She gave me one of those "Girl, you don't have a clue" looks. So I drove to my bedroom little faster. OK, I'll admit. Even though I felt my anger was totally justified, The Holy Spirit had already started to convict me that what I said was wrong.

"Lord, forgive me for what I said to Nana. Fill me with Your Holy Spirit, so I don't do it again."

That's the best I could do as a baby Christian.

Mom came in a few minutes later.

"Mom, I'm sorry," I said. "But she was totally rude to Em. And she totally embarrassed me."

"I know..." Mom said

"But I was still wrong. And I've asked Jesus to forgive me."

"I was going to say she was out of line. But she's going to be like that. That's part of what it does. There's something else I'd like to say about this whole thing."

"What?" I said.

"I know you've always loved Em," Mom said. "But as I recall, you use to gripe about her not listening to country music with you anymore."

I put my head down a little. Busted. Em wouldn't even listen to Martina. And she's pretty tame. Worse yet, Em wouldn't even watch Hannah Montana. The show's on the Disney Channel. You couldn't get more harmless than that. She was no fun.

"But it's different now," I said in the tone of a kid trying in vain to get Mom to buy a new toy."

"Why?" Mom asked.

"There's something about Jesus."

"There must be."

I mouthed, "Thank you, God" and bit my mail

Was the door open with Mom? Was it? I took my finger out of my mouth.

"What makes you say that?" I said.

"Jessie, a few weeks ago, you would have gone on and on about how wrong your nana was, Mom said. " And it would've taken you at least 20 minutes to stop your hissy fit."

"I'm still a little bent about it. I have to forgive her."

"Yes, you do. 'cause she had no clue what she was doing."

"No, ' cause the Lord said so."

At first, Mom just peered at me and looked first some glimmer of understanding about Nana. Suddenly, her eyes began to gleam.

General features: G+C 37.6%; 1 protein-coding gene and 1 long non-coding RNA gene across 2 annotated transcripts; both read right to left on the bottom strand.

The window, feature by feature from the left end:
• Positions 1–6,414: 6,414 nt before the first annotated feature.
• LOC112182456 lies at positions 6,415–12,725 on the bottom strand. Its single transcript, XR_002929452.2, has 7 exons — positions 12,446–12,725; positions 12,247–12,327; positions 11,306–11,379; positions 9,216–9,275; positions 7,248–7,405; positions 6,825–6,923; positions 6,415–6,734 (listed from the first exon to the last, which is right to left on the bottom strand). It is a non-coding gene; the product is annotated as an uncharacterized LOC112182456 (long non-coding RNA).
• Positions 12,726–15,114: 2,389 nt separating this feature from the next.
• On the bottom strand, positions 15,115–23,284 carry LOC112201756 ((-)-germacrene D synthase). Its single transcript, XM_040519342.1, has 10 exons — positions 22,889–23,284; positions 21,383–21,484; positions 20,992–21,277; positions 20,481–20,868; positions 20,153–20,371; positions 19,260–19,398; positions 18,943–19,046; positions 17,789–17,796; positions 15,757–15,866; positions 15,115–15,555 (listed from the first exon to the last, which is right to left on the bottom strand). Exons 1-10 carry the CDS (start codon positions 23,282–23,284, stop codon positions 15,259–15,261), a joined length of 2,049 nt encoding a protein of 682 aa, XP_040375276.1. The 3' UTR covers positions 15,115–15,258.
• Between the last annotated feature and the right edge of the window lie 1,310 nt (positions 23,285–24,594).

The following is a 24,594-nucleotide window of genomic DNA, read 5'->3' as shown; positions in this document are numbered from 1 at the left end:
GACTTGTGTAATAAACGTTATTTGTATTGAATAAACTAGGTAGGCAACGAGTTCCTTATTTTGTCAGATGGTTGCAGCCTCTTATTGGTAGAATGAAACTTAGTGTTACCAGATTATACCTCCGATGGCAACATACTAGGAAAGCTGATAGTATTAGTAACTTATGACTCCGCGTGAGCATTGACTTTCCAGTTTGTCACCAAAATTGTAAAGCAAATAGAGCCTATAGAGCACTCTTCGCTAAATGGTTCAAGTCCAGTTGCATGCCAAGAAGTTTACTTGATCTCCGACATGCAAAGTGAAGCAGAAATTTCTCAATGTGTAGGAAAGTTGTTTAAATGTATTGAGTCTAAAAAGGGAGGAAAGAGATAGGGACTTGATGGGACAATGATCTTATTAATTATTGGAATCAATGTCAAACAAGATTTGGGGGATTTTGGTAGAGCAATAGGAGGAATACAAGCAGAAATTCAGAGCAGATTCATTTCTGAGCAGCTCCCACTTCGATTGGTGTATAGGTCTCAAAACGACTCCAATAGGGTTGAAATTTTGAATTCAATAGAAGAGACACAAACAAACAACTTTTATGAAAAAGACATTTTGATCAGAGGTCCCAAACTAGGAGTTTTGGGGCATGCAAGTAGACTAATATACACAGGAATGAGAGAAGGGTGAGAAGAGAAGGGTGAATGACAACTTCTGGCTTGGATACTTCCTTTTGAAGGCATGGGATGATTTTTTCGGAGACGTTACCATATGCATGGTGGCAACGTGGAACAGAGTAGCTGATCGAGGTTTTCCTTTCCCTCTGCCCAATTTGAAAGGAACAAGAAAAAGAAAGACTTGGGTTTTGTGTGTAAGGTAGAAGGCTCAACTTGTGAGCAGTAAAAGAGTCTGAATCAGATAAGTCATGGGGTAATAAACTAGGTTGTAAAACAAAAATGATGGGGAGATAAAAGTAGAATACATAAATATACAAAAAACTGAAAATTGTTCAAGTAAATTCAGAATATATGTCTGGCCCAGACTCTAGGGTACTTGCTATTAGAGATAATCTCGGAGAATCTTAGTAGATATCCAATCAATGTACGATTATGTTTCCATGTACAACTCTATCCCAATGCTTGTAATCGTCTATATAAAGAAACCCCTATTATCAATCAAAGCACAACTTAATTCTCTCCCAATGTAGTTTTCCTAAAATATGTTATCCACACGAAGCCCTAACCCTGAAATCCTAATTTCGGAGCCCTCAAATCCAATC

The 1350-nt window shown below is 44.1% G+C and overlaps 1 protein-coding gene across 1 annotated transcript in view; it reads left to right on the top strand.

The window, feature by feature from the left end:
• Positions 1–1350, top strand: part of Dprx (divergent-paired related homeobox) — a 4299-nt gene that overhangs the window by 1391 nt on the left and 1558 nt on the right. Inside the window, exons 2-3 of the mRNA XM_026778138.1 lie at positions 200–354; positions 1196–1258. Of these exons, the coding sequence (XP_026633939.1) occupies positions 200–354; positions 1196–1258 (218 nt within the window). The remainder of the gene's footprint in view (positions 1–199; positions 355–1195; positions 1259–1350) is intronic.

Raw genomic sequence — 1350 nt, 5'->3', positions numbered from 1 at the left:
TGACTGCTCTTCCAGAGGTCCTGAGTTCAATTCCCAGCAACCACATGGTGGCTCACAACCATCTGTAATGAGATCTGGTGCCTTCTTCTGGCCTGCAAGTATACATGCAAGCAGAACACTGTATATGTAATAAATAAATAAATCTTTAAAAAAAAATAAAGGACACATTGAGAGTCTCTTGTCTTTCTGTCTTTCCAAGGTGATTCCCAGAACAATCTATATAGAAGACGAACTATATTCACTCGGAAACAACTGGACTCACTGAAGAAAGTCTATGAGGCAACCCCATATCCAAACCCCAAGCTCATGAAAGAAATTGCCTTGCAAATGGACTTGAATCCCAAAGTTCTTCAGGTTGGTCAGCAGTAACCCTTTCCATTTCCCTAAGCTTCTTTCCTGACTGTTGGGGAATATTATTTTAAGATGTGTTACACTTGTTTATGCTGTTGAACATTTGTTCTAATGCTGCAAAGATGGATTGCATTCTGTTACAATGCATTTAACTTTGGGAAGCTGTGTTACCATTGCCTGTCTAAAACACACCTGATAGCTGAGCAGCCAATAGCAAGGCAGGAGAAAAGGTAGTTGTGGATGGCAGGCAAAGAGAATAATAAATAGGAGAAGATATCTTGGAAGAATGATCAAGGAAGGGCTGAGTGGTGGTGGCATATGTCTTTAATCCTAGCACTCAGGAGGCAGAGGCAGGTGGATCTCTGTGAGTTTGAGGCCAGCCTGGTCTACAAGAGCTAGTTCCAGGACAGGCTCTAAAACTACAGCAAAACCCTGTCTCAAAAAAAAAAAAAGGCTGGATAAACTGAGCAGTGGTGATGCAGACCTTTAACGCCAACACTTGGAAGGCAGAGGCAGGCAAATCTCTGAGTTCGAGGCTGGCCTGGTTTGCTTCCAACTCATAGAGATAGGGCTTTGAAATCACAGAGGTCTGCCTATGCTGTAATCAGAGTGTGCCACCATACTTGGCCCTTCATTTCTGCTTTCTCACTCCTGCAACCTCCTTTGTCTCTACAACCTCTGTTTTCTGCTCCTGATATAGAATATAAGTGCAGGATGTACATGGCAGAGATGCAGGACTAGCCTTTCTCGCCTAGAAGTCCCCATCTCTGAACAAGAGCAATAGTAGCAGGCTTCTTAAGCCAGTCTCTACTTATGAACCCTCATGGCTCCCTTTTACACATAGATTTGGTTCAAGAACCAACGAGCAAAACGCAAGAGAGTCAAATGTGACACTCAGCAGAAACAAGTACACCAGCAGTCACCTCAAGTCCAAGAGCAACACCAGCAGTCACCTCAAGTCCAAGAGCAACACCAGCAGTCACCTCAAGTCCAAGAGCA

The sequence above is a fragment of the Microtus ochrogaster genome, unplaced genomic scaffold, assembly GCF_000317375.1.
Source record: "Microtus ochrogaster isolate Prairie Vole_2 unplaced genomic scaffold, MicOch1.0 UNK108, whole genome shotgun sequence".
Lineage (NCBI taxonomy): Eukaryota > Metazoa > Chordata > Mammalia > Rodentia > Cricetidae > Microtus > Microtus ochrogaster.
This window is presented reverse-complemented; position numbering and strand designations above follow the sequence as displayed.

"I think I need Jesus too," she blurted out. "Tell me what Em told you."

I told her how Jesus died and rose again so her sins could be forgiven.

Then it was my turn to peer at her. Would a woman who woke up singing at five o'clock in the morning, who let me stay in her house despite my rantings and all the demands that come with me being in the chair? Would she consider herself a sinner? Sure she smoked. But there was nothing really bad about her from what I could see. I forgot to pray, but God was still at work.

"I would like to receive Jesus as my Lord and Savior, "Mom said.

She confessed her sins and asked Jesus into her heart.

Our idea of mother daughter fun changed after that. We wanted to study the Bible. And pray. And go to church. Even the Catholic Church. This for me was a significant change of heart. I'd see my friends in middle school prayer group dancing around and praising God loudly. We never did anything fun like that at my church.

When at 13, I asked my mom if I could go to the local Pentecostal Church, she said no. Sometimes I wonder if things would have been different if I would've told her about the lively music and dancing. She loved music especially if she could really get down. But some of the girls in the group shared some stuff about Catholic beliefs that seemed true. Not that I really cared about that at the time. I don't know what made me mention the stuff about Mary. I proceeded to get a lengthy lecture, which included the dictionary definition of the word Catholic. And a reading of the Apostles Creed where Mom sounded like a pulpit pounding preacher in her insistence that the Catholic Church did not worship Mary. I was usually the one who lost it. Not Mom. So I filed that under something not to be mentioned for a long time maybe ever.